David Bourget (Western Ontario)
David Chalmers (ANU, NYU)
Rafael De Clercq
Ezio Di Nucci
Jonathan Jenkins Ichikawa
Jack Alan Reynolds
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Synthese 141 (1):1 - 44 (2004)
Applications of game theory to moral philosophy are impededby foundational issues and troublesome examples. In the first part of this paper,questions are raised about the appropriate game-theoretical frameworks for applications to moralphilosophy and about the proper interpretations of the theoretical devices employed inthese frameworks. In the second part, five examples that should be of particular interest to thoseinterested in the connections between ethics and game theory are delineated and discussed. Thefirst example comprises games in which there is an outcome unanimously preferred to the``solution'' of the game, appropriately defined. The second comprises games whose solution callsfor different players to employ different strategies. The third comprises games whosesolution calls for players to adopt mixed strategies. The fourth comprises games whose solutionrequires players to cycle among a variety of strategies. The fifth comprises games whose solutionrequires players to discriminate in morally inappropriate ways.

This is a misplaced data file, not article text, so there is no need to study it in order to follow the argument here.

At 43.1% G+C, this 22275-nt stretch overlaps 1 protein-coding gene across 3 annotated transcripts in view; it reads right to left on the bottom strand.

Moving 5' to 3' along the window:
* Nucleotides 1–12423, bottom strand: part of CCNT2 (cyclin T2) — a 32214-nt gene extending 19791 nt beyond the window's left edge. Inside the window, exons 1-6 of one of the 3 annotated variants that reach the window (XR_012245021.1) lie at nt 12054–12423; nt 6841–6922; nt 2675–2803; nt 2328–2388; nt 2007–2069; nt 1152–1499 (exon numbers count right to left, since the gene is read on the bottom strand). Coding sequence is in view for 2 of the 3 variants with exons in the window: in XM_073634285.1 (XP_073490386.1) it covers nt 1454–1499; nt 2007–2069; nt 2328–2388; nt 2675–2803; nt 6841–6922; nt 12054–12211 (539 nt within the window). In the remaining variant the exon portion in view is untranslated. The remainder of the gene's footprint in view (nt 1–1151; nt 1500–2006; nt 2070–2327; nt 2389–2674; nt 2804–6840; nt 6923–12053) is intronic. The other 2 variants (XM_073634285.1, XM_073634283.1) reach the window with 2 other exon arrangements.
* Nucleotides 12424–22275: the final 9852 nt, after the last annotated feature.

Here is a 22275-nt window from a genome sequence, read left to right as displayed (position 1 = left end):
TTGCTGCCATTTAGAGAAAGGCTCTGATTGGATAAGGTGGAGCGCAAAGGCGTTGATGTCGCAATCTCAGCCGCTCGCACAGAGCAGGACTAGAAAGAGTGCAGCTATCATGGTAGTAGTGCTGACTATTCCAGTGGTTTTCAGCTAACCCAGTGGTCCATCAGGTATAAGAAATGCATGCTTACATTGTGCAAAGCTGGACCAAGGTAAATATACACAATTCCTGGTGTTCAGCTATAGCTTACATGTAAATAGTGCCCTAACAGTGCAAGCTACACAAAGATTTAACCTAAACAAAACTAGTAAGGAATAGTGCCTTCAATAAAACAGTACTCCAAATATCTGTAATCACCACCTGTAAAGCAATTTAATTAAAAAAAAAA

|Keywords||Philosophy Philosophy Epistemology Logic Metaphysics Philosophy of Language|
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Bruno Verbeek (2010). Rational Choice Virtues. Ethical Theory and Moral Practice 13 (5):541-559.
Boudewijn de Bruin (2009). Overmathematisation in Game Theory: Pitting the Nash Equilibrium Refinement Programme Against the Epistemic Programme. Studies in History and Philosophy of Science Part A 40 (3):290-300.
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